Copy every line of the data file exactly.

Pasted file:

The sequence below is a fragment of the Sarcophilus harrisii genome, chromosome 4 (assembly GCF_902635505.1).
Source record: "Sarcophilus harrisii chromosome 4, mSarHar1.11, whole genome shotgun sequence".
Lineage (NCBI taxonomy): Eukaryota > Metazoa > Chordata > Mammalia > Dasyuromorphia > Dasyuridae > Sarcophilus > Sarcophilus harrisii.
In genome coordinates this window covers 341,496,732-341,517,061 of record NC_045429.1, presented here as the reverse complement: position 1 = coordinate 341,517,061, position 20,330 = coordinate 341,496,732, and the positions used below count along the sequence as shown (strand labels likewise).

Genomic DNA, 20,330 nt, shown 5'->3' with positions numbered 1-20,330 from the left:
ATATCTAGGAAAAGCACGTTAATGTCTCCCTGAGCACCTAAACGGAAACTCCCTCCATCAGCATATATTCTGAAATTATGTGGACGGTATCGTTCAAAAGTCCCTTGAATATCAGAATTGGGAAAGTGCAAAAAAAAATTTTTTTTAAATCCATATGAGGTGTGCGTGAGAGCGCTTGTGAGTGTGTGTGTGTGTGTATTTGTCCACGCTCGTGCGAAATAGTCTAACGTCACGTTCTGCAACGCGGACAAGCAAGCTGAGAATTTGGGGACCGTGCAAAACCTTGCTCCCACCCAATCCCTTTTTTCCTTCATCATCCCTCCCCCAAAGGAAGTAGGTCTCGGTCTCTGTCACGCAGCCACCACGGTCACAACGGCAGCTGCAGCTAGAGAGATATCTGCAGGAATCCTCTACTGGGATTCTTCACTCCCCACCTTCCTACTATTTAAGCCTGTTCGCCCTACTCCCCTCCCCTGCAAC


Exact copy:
The sequence below is a fragment of the Sarcophilus harrisii genome, chromosome 4 (assembly GCF_902635505.1).
Source record: "Sarcophilus harrisii chromosome 4, mSarHar1.11, whole genome shotgun sequence".
Lineage (NCBI taxonomy): Eukaryota > Metazoa > Chordata > Mammalia > Dasyuromorphia > Dasyuridae > Sarcophilus > Sarcophilus harrisii.
In genome coordinates this window covers 341,496,732-341,517,061 of record NC_045429.1, presented here as the reverse complement: position 1 = coordinate 341,517,061, position 20,330 = coordinate 341,496,732, and the positions used below count along the sequence as shown (strand labels likewise).

Genomic DNA, 20,330 nt, shown 5'->3' with positions numbered 1-20,330 from the left:
ATATCTAGGAAAAGCACGTTAATGTCTCCCTGAGCACCTAAACGGAAACTCCCTCCATCAGCATATATTCTGAAATTATGTGGACGGTATCGTTCAAAAGTCCCTTGAATATCAGAATTGGGAAAGTGCAAAAAAAAATTTTTTTTAAATCCATATGAGGTGTGCGTGAGAGCGCTTGTGAGTGTGTGTGTGTGTGTATTTGTCCACGCTCGTGCGAAATAGTCTAACGTCACGTTCTGCAACGCGGACAAGCAAGCTGAGAATTTGGGGACCGTGCAAAACCTTGCTCCCACCCAATCCCTTTTTTCCTTCATCATCCCTCCCCCAAAGGAAGTAGGTCTCGGTCTCTGTCACGCAGCCACCACGGTCACAACGGCAGCTGCAGCTAGAGAGATATCTGCAGGAATCCTCTACTGGGATTCTTCACTCCCCACCTTCCTACTATTTAAGCCTGTTCGCCCTACTCCCCTCCCCTGCAAC